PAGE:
Pythagorean Theology and the Esoteric Elements focuses on the importance of Pythagoras, who twenty-six centuries ago “founded an initiatory secret order in which he taught the true nature of the gods and their connection to the numbers, understood as spiritual principles. His doctrines were based in part on the teachings of his master, Pherekydes, and of the Persian Magi, as well as Zoroastrianism and the Orphic Mysteries. Pythagoreanism continued as an esoteric tradition in the West, significantly influencing Plato and later Platonists, and providing a basis for the spiritual practices of the late antique Neoplatonism of Emperor Julian, Iamblichus, Proclus, and others. Especially after its rediscovery in the Italian Renaissance, Pythagoreanism, provided the esoteric heart of the spiritual, mystical, and magical traditions of Europe and the Near East.”
Clearly, it would be advantageous for everyone on a spiritual path in the Western World, at least, to be conversant with Pythagoreanism, as this is the bedrock on which most modalities are based.
The text is divided into two parts. Part I — A Summary of Pythagorean Theology and Part II — The Ancient Greek Esoteric Doctrine of the Elements.
Part I — A Summary of Pythagorean Theology
Part I presents a summary and synthesis of the theology of Pythagoreanism, a spiritual tradition that has been practiced continuously for at least twenty-six centuries.
“According to ancient Greek tradition, Pythagoras (572–497 BCE) studied with the Egyptians, Phoenicians, Chaldeans, Brahmans, and Zoroastrians, and was initiated into all their mysteries. He is supposed to have met with Zoroaster (Zarathustra), but, since scholars now believe that Zoroaster probably lived in the second millennium BCE, it is likely that the Greek tradition reflects a meeting between Pythagoras and Zoroastrian Magi. In any case, there are many traces of Zoroastrianism in Pythagorean doctrine.”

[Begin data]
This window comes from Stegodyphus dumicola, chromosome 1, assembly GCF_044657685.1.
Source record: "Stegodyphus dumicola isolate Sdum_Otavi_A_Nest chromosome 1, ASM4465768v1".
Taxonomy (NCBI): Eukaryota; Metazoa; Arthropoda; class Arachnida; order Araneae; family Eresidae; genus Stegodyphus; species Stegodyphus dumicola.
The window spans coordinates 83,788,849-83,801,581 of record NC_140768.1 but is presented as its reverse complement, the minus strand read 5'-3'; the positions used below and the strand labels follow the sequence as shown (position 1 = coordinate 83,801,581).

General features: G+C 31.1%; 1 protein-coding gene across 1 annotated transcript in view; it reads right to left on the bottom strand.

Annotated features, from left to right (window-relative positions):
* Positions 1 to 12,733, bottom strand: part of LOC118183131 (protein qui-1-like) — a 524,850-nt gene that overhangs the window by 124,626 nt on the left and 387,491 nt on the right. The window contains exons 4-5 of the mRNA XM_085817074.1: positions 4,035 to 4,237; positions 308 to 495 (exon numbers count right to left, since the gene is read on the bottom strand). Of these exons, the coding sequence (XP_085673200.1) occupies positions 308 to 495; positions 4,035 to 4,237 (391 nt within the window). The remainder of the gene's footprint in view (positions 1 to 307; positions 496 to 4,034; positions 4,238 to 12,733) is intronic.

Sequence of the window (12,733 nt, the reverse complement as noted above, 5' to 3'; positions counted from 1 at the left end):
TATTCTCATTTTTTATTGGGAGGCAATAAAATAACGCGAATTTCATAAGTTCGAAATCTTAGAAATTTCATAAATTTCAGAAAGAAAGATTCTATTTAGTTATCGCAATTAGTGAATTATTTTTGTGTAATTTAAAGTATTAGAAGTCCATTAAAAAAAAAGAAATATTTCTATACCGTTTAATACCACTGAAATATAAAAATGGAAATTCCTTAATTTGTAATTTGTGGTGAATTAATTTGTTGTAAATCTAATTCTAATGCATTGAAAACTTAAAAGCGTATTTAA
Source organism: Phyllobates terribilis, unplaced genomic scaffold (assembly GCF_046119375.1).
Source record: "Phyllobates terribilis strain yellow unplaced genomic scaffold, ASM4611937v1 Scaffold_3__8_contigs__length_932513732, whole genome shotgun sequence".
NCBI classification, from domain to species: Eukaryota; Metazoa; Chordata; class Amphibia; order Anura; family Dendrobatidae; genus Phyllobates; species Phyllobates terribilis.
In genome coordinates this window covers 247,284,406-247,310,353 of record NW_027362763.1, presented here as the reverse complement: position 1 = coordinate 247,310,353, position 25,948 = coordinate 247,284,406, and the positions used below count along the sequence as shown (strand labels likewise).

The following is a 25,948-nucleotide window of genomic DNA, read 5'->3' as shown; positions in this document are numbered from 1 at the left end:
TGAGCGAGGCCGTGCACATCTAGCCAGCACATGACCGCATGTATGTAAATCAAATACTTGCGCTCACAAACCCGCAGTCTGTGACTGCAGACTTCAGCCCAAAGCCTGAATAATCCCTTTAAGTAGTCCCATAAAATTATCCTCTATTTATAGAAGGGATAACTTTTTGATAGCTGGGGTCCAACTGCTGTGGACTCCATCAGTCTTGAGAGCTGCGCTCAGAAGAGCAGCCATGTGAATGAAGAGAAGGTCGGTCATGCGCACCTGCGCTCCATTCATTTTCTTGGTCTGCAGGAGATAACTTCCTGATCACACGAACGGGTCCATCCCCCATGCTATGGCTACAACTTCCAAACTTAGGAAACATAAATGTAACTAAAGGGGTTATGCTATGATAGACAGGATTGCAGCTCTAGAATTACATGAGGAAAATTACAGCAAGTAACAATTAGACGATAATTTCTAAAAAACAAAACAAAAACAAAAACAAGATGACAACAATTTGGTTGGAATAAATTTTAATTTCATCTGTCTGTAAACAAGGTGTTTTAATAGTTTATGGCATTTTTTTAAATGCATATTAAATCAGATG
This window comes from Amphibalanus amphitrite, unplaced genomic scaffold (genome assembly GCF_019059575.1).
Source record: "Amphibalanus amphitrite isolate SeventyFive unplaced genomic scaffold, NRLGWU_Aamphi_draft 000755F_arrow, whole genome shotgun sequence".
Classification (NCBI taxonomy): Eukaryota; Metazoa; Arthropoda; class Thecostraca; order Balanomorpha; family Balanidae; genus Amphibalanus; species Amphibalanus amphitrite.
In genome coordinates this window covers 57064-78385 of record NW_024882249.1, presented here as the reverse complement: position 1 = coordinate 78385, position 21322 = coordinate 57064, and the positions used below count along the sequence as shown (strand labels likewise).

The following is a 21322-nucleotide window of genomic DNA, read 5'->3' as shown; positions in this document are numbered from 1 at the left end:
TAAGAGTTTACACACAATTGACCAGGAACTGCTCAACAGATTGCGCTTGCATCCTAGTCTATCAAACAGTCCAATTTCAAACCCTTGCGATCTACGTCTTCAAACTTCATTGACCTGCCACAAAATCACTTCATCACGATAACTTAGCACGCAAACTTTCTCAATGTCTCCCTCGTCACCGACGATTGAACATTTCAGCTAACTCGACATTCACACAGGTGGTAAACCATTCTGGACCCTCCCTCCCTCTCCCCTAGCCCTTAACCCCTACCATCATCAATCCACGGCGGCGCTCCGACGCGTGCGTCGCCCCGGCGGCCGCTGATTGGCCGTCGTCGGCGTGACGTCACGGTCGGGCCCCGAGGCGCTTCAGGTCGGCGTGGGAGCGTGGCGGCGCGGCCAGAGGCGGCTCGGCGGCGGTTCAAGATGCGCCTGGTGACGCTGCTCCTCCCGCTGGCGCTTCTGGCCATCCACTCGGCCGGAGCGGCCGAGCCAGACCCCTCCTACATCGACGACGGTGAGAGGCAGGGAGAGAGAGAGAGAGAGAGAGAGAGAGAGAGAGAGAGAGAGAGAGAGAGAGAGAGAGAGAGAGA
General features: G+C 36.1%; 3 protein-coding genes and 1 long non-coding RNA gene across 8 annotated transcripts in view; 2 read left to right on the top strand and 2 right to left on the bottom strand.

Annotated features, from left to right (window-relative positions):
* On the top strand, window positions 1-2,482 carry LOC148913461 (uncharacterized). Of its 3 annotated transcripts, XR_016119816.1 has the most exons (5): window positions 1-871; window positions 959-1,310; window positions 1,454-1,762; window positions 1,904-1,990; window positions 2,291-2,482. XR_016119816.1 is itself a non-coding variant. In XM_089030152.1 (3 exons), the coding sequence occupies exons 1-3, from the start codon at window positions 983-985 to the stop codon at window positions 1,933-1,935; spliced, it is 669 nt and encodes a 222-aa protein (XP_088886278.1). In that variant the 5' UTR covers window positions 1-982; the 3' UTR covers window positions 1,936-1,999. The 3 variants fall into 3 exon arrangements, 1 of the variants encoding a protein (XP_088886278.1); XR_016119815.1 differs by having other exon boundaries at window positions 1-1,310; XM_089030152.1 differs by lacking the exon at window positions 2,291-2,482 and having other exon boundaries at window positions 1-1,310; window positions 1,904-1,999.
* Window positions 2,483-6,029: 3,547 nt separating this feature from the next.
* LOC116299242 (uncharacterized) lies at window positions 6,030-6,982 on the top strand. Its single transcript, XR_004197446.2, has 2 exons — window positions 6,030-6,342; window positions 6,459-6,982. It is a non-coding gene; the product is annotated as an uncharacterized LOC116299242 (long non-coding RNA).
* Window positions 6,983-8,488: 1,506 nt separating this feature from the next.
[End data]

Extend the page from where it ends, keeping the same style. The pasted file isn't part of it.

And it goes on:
Dr Opsopaus covers the theogony, or the birth of the gods, but points out that he was offering a synthesis of the systems of the Pythagoreans, Neo-Pythagoreans, and Neoplatonists despite them differing on many technical points of philosophy. He explains his decision:
“This may seem somewhat intellectually sloppy, but in fact I think it is a mistake to over-emphasize dogmatic details in a religion that is fundamentally mystical. In the end, we come to understand the gods by interacting with them through theurgy.”
This clearly implies that while theory is important, it was a signpost to praxis. Spirituality should never be reduced to an armchair intellectual exercise.
Dr Opsopaus covers from the standpoint of Pythagoreanism the nature of the goddesses and gods themselves, as well as the Ineffable One or First Principle known as Aiôn:
“However, beyond the Father and Mother of the gods, most Pythagoreans recognize a primordial divinity who encompasses all divinities, and indeed all things in the universe. This transcendent deity is sometimes called Aiôn (‘Eternity’ or ‘Unlimited Time’), but also The All (To Pan), The Whole (To Holon), and The One (To Hen). Indeed, Proclus (c.411–485 CE) says, ‘The One is God’ (To Hen Theos). ,,, According to the myths, Aiôn is bisexual and by self-fertilization gives birth to the Father and Mother of the gods.”